Despite the lack of a blood-alcohol test, the trial court concluded that there was "ample evidence" that Guthmiller was driving under the influence of alcohol, and convicted him. Guthmiller appeals, arguing that since Kapp saw no erratic driving or violation of law, there was no articulable and reasonable suspicion for Kapp to investigate him.
Because the notice of appeal was filed one day late, we had no jurisdiction. On Guthmiller's motion at oral argument, we remanded to the trial court to determine whether there was excusable neglect under NDRAppP 4(b)(3) and NDRCrimP 37 (b)(3) to extend the time for appeal. State v. Guthmiller, 497 N.W.2d 407 (N.D. 1993). The trial court has ruled that excusable neglect extended the time for appeal,
and we now have jurisdiction to decide the merits.
Our constitutions guarantee people the right to be secure from unreasonable searches and seizures. U.S. Const. amend. IV; N.D. Const. art. I, § 8. For that reason, an officer must have an articulable and reasonable suspicion that a law has been or is being violated to stop a moving vehicle for investigation. State v. Neis, 469 N.W.2d 568, 569 (N.D. 1991). Thus, an officer cannot stop a moving vehicle to investigate who the driver is or why he had been reported parked in a residential neighborhood shortly before, without any suspicion of unlawful conduct. City of Minot v. Nelson, 462 N.W.2d 460 (N.D. 1990). As explained in United States v. Cortez, 449 U.S. 411, 417 (1981), an investigative stop of a moving vehicle "must be justified by some objective manifestation that the person stopped is, or is about to be, engaged in criminal activity."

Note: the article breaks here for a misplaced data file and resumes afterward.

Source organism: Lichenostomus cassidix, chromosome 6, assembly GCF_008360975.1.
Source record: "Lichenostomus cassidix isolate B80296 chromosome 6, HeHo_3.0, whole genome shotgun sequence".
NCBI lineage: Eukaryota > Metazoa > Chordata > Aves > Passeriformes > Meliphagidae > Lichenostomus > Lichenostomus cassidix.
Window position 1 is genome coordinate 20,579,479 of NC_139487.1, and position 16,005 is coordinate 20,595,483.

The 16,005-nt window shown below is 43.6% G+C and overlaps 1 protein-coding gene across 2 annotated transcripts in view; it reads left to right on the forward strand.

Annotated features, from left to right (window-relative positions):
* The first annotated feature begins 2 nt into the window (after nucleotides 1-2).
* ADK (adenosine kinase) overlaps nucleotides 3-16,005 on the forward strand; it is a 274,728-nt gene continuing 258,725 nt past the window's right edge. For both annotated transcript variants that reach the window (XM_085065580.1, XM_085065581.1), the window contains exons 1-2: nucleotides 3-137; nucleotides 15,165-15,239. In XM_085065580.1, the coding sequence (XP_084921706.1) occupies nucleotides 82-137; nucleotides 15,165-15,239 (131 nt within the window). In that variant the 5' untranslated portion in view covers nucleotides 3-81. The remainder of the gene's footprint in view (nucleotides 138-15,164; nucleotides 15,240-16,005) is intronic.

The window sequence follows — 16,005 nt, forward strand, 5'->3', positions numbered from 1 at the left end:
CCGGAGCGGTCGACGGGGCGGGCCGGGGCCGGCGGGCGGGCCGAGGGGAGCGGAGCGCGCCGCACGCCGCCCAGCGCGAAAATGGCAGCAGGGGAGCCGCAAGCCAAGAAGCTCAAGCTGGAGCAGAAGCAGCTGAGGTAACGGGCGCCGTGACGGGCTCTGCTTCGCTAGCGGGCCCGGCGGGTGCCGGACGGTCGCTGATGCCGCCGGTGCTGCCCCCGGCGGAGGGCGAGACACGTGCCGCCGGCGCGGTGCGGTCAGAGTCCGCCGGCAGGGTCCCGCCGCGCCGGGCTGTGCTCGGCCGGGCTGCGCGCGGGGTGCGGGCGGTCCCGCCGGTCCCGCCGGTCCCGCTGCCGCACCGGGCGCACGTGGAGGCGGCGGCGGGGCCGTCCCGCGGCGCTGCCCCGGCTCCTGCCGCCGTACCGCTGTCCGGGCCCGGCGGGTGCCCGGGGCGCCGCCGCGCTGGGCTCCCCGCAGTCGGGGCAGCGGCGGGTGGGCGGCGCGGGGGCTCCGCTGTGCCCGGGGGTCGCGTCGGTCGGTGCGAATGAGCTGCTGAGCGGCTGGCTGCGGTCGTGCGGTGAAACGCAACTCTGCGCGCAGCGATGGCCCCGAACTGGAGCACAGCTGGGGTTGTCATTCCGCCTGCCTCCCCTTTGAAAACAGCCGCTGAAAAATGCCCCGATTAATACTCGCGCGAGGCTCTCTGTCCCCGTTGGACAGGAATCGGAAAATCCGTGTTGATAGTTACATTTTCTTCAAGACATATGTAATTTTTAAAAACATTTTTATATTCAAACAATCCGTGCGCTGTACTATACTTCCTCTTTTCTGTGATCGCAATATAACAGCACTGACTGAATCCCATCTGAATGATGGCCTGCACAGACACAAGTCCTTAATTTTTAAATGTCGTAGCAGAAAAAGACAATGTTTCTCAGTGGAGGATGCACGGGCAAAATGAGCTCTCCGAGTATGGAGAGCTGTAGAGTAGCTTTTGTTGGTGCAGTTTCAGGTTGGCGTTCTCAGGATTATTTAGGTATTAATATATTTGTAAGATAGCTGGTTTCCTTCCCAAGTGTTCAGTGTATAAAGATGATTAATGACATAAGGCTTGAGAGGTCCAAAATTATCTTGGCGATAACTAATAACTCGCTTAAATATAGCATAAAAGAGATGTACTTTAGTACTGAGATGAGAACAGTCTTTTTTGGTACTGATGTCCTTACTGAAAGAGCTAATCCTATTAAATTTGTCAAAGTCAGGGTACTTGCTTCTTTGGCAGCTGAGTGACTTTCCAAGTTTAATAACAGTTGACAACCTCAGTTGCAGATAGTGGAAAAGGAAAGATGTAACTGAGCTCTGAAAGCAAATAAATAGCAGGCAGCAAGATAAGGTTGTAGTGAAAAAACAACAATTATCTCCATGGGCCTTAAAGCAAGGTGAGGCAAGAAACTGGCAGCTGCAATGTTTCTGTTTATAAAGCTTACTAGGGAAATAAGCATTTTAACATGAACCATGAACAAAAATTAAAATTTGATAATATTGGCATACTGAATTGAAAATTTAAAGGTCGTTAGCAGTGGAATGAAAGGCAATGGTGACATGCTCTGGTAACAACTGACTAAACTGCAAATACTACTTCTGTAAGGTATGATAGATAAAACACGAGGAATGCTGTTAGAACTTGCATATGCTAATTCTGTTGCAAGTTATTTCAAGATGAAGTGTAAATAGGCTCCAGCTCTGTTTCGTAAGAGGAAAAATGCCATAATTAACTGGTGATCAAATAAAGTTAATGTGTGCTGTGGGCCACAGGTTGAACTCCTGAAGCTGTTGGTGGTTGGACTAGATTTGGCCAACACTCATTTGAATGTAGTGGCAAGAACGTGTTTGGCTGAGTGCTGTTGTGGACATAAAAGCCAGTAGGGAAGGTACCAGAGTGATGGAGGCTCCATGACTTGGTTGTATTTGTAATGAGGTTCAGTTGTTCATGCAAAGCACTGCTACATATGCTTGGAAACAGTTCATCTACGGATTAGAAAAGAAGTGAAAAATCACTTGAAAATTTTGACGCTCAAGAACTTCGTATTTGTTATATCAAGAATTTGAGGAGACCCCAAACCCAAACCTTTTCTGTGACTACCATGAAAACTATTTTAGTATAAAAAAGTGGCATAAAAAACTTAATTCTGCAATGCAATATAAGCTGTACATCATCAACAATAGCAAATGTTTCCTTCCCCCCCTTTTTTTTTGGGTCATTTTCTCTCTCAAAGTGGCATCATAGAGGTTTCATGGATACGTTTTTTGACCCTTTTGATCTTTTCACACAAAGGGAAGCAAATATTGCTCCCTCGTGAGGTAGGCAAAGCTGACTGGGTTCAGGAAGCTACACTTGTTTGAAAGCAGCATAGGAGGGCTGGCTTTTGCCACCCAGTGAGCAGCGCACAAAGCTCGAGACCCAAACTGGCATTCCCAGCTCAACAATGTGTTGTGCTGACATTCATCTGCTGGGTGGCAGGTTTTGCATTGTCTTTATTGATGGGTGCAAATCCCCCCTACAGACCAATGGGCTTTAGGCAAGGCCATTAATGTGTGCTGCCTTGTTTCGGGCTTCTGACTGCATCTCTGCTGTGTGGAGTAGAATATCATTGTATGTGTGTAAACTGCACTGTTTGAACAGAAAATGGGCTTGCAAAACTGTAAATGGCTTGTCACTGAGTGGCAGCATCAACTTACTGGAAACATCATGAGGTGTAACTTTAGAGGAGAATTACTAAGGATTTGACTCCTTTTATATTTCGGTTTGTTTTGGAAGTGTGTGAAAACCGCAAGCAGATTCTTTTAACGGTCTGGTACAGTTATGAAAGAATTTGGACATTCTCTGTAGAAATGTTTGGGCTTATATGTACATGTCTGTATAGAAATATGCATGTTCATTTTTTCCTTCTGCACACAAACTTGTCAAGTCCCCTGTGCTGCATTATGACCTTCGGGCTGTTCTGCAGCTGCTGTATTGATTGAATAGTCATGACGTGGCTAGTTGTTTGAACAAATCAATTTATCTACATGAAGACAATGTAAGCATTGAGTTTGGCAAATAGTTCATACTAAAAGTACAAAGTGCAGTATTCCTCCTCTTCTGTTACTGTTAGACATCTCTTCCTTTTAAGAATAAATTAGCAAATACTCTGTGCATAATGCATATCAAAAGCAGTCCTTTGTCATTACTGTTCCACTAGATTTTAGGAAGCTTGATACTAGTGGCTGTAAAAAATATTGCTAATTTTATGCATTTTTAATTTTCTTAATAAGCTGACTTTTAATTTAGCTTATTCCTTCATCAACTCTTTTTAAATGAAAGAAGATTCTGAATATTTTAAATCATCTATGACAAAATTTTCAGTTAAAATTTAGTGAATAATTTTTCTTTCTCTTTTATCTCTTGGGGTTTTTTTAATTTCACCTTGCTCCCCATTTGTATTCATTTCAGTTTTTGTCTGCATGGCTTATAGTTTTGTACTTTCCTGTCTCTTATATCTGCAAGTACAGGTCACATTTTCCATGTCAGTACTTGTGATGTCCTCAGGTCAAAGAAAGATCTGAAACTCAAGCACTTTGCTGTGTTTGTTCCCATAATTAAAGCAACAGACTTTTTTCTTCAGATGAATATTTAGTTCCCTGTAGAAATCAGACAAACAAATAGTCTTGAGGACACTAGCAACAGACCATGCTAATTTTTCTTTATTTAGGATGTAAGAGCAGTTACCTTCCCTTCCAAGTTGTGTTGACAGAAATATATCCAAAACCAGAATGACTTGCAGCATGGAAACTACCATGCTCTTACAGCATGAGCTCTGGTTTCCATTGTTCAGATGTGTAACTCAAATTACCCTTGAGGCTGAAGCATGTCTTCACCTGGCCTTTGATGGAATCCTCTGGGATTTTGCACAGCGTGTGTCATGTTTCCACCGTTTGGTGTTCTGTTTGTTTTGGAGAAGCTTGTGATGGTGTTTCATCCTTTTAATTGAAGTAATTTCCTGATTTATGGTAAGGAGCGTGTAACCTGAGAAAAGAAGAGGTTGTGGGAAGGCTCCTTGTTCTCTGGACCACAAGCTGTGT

The tip described the pickup by its color, direction, and license number. The fact that the officer acting on the information does not know the identity of the tipster does not make the information valueless. Neis, 469 N.W.2d at 570. The factual basis for a stop need not arise from the officer's personal observations alone, but can arise from information furnished by others. State v. Hornaday, 477 N.W.2d 245, 246 (N.D. 1991); Wibben v. North Dakota State Highway Comm'r, 413 N.W.2d 329, 332 (N.D. 1987)("Upon corroborating other details of the anonymous tip, we believe that this officer had sufficient information for a reasonable suspicion, particularly when we take into account inferences and deductions that an investigating officer would normally make."); State v. Lykken, 406 N.W.2d 664, 666 (N.D. 1987); State v. Boushee, 284 N.W.2d 423, 430 (N.D. 1979); State v. Lange, 255 N.W.2d 59, 63 (N.D. 1977). Kapp confirmed the color, direction, and license number of the pickup before investigating why it was stopped so long.
Guthmiller argues that his pause did not furnish any reason to investigate him. He says that his "hesitation at the stop sign for a few seconds was no indication of unlawful activity, but a typical reaction to having a law enforcement officer come up behind him." Guthmiller claims that he paused only a "few seconds." The prosecution says that it was longer, explaining: "[T]he exit ramps for the Interstate are not exceedingly long. However, the pickup was still stopped at the stop sign while Kapp slowed down, crossed the median, drove on the westbound lane underneath the bridge, drove again through the median, drove across the eastbound lane of Interstate 94 and up the exit ramp. . . . In fact, Kapp waited a couple of seconds while he was stopped behind [Guthmiller's] vehicle waiting for him to move."